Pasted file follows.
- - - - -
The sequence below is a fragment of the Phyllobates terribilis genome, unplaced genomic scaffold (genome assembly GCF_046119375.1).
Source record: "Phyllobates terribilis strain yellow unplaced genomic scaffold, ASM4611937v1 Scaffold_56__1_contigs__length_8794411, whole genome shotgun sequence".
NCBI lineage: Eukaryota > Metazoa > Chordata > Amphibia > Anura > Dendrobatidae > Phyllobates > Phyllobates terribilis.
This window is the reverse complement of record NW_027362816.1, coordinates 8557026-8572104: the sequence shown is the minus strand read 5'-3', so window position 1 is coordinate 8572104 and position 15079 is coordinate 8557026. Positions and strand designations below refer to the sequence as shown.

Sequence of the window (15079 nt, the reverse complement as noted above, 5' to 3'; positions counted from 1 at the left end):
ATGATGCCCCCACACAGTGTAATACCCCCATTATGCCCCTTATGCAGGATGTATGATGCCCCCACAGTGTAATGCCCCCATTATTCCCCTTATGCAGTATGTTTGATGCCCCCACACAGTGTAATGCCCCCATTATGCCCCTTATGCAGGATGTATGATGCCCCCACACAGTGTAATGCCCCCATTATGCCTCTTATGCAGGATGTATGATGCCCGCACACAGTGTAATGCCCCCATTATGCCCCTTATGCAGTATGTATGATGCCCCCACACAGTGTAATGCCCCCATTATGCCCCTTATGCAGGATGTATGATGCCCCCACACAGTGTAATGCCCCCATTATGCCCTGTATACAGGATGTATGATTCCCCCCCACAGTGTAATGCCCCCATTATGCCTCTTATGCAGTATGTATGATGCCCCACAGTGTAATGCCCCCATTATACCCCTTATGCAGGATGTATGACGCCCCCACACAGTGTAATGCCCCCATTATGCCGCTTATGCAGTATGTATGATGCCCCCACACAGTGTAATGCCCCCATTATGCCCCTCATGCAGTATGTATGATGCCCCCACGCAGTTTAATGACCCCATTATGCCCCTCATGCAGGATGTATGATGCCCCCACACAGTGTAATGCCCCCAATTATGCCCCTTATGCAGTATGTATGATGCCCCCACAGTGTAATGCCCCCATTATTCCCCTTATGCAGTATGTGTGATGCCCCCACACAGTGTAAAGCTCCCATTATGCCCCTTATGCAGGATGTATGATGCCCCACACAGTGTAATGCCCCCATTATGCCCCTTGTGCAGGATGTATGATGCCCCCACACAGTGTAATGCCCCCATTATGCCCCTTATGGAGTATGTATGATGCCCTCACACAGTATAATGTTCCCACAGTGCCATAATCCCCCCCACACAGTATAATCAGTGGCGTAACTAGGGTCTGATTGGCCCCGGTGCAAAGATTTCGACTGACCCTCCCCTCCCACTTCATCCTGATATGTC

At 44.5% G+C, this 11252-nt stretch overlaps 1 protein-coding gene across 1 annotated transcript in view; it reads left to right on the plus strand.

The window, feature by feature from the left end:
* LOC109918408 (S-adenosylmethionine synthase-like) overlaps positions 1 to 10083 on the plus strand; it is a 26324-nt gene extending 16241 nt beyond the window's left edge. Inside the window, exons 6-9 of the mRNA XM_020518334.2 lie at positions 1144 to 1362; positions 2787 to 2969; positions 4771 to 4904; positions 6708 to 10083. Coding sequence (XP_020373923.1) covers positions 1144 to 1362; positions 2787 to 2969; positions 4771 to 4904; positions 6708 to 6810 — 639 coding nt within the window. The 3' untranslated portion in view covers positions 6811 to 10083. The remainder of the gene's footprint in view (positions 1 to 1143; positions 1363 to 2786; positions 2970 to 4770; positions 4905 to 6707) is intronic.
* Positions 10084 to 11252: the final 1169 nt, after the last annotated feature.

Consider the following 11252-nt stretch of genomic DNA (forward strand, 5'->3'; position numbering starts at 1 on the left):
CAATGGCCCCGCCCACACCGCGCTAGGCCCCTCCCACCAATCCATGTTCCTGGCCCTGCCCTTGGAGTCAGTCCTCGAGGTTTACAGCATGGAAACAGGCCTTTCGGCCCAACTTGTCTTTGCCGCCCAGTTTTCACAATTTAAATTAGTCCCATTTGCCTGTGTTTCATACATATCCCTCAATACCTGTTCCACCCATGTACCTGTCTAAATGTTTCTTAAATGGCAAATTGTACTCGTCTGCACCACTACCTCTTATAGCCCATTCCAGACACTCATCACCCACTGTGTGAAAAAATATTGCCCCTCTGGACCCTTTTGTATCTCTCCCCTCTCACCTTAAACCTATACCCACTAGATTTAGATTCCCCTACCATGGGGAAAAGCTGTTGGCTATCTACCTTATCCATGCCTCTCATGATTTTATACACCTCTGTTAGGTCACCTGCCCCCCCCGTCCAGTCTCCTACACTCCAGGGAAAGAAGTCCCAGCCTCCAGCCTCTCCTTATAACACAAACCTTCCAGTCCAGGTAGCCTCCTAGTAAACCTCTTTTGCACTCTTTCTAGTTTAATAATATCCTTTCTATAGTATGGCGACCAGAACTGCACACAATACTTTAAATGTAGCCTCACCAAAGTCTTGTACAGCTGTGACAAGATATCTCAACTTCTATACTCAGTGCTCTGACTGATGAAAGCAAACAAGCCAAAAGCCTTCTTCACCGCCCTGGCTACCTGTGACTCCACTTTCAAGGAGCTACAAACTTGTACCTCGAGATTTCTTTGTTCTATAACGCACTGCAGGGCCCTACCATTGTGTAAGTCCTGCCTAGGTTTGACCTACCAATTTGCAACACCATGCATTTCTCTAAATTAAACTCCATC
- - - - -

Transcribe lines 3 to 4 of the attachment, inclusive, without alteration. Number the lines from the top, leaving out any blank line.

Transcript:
NCBI lineage: Eukaryota > Metazoa > Chordata > Amphibia > Anura > Dendrobatidae > Phyllobates > Phyllobates terribilis.
This window is the reverse complement of record NW_027362816.1, coordinates 8557026-8572104: the sequence shown is the minus strand read 5'-3', so window position 1 is coordinate 8572104 and position 15079 is coordinate 8557026. Positions and strand designations below refer to the sequence as shown.